Periodontal surgery is used to treat moderate to advanced cases of periodontal disease and prevent the need for tooth extraction. If you suffer from periodontal disease that is not responding to other conservative treatments, then your Periodontist will most likely recommend Periodontal Surgery. A Periodontal Surgery is designed to restore the form and function of the damaged periodontal structures that support the teeth, by removing the bacterial plaque from around the teeth and below the gum-line. When bacterial infection ‘unzips’ your gums from the roots of your teeth to an extent that dental instruments are no longer effective Periodontal Surgery is the last resort to help reinstate the health of your gums.
This is a minor surgical procedure performed by administering a local anesthetic injection to numb the gums. The gums are gently lifted and the exposed roots are then meticulously cleaned to remove all the tartar and infected tissue. Occasionally some of the gum may be removed to reshape it. Once the roots are cleaned the gums will be placed back against the teeth and anchored in place using stitches. Some Periodontists use stitches that dissolve on their own while others use stitches that will be removed a week after the surgery.
If non-surgical treatments are not sufficient to secure your gum health and if you continue to suffer the follow symptoms you may need a Periodontal Surgery
- Bad breath that won’t go away
- Gums are swollen, painful or red for no apparent reason
- Tender or bleeding gums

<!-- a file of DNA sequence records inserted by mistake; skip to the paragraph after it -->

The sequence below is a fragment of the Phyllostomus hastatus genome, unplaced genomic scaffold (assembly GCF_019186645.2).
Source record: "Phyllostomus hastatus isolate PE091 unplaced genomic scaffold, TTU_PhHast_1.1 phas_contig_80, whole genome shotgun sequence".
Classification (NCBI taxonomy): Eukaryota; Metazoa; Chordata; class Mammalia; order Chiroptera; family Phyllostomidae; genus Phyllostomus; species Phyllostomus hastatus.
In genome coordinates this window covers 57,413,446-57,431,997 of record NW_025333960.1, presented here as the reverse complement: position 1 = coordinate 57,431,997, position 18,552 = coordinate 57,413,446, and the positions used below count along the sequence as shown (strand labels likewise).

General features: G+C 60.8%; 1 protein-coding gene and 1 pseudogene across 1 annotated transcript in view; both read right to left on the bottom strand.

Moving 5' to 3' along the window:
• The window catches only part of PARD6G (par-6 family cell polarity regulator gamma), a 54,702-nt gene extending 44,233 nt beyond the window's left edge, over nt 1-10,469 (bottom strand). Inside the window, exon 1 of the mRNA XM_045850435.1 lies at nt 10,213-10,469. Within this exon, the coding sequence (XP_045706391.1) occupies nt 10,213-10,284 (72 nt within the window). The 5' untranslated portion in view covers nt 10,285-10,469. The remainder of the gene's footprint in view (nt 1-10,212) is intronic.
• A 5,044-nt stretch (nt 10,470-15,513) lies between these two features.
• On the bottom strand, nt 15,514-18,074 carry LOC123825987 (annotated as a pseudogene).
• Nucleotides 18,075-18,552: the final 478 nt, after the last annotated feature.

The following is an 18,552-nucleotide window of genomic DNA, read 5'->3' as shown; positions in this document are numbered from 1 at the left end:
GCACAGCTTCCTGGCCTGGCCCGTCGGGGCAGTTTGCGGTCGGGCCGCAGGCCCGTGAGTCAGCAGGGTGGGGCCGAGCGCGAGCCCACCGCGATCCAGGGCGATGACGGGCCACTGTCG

- Gum recession or longer looking teeth
- Loosening of teeth/change in bite pattern
- Pus oozing from in between the teeth
You may be an eligible candidate for Periodontal Surgery if
- You are in good general health and not overly stressed
- The tissue surrounding the teeth is unhealthy and cannot be repaired with non-surgical options
- You are looking to improve the long term stability of your gum condition
- Periodontal disease affects your mouth and you are in need of treatment to resolve your disease or a means of restoring your mouth from the effects of periodontal disease
- The bacterial infection has caused deep periodontal pockets or has settled beyond the reach of manual scalers
- You are well-informed about the procedure and can commit to good oral hygiene habits, post-surgery
The risks associated with Periodontal surgery may include post-operative pain, swelling, bruising, bleeding, infection, damage to adjacent teeth structures, temporary loosening of teeth, altered sensation and sensitivity of teeth at the surgical site.
The successful outcome of the surgery greatly depends on the factors that have contributed to your periodontal disease and your ability to maintain optimum levels of oral hygiene. Remember, Periodontal Surgery isn’t a cure—the prospect for reoccurrence is always there. Patients who undergo surgery, but do not continue the regular maintenance care or fail to follow good oral hygiene practices run a higher risk of recurrence.
Periodontal surgery is a great way to eliminate or reduce pockets and promote an environment more conducive to good oral hygiene practices and professional maintenance care. If you are suffering from periodontal disease or noticing symptoms or changes in your gums, then it’s time to see your Periodontist right away. Schedule an appointment today and get one step closer to healthier gums!